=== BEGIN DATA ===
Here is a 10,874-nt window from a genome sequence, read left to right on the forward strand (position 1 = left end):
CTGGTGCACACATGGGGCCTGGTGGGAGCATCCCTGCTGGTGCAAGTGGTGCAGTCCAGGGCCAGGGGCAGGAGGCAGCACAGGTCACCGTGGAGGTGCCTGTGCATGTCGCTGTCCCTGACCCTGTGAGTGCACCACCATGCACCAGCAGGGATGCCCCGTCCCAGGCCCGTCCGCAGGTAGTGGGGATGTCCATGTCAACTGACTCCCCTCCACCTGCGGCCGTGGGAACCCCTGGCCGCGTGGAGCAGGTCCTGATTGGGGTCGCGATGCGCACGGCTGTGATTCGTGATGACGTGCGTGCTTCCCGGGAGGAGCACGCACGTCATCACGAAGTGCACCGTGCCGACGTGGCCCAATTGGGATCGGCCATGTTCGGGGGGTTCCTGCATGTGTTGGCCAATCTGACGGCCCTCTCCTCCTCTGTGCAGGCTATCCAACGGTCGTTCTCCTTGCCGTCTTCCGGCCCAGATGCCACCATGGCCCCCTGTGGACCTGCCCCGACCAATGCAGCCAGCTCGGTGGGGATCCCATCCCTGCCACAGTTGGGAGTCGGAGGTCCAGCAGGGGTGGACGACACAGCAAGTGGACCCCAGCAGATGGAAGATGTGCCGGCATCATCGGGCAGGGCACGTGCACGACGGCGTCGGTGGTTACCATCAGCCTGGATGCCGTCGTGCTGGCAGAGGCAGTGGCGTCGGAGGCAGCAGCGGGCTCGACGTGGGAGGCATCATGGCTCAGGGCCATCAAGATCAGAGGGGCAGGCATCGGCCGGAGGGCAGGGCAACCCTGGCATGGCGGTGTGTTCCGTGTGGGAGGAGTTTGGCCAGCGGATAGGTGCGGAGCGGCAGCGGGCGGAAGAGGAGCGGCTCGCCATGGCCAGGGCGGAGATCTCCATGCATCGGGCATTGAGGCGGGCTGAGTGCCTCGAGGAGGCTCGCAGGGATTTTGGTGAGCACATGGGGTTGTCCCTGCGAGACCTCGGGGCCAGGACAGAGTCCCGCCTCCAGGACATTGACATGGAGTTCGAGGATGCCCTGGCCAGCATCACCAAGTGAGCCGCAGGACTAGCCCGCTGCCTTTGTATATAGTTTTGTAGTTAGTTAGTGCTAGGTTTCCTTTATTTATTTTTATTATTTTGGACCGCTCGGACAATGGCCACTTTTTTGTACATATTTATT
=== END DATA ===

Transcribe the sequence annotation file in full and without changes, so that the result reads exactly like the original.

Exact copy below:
Here is a 10,874-nt window from a genome sequence, read left to right on the forward strand (position 1 = left end):
CTGGTGCACACATGGGGCCTGGTGGGAGCATCCCTGCTGGTGCAAGTGGTGCAGTCCAGGGCCAGGGGCAGGAGGCAGCACAGGTCACCGTGGAGGTGCCTGTGCATGTCGCTGTCCCTGACCCTGTGAGTGCACCACCATGCACCAGCAGGGATGCCCCGTCCCAGGCCCGTCCGCAGGTAGTGGGGATGTCCATGTCAACTGACTCCCCTCCACCTGCGGCCGTGGGAACCCCTGGCCGCGTGGAGCAGGTCCTGATTGGGGTCGCGATGCGCACGGCTGTGATTCGTGATGACGTGCGTGCTTCCCGGGAGGAGCACGCACGTCATCACGAAGTGCACCGTGCCGACGTGGCCCAATTGGGATCGGCCATGTTCGGGGGGTTCCTGCATGTGTTGGCCAATCTGACGGCCCTCTCCTCCTCTGTGCAGGCTATCCAACGGTCGTTCTCCTTGCCGTCTTCCGGCCCAGATGCCACCATGGCCCCCTGTGGACCTGCCCCGACCAATGCAGCCAGCTCGGTGGGGATCCCATCCCTGCCACAGTTGGGAGTCGGAGGTCCAGCAGGGGTGGACGACACAGCAAGTGGACCCCAGCAGATGGAAGATGTGCCGGCATCATCGGGCAGGGCACGTGCACGACGGCGTCGGTGGTTACCATCAGCCTGGATGCCGTCGTGCTGGCAGAGGCAGTGGCGTCGGAGGCAGCAGCGGGCTCGACGTGGGAGGCATCATGGCTCAGGGCCATCAAGATCAGAGGGGCAGGCATCGGCCGGAGGGCAGGGCAACCCTGGCATGGCGGTGTGTTCCGTGTGGGAGGAGTTTGGCCAGCGGATAGGTGCGGAGCGGCAGCGGGCGGAAGAGGAGCGGCTCGCCATGGCCAGGGCGGAGATCTCCATGCATCGGGCATTGAGGCGGGCTGAGTGCCTCGAGGAGGCTCGCAGGGATTTTGGTGAGCACATGGGGTTGTCCCTGCGAGACCTCGGGGCCAGGACAGAGTCCCGCCTCCAGGACATTGACATGGAGTTCGAGGATGCCCTGGCCAGCATCACCAAGTGAGCCGCAGGACTAGCCCGCTGCCTTTGTATATAGTTTTGTAGTTAGTTAGTGCTAGGTTTCCTTTATTTATTTTTATTATTTTGGACCGCTCGGACAATGGCCACTTTTTTGTACATATTTATT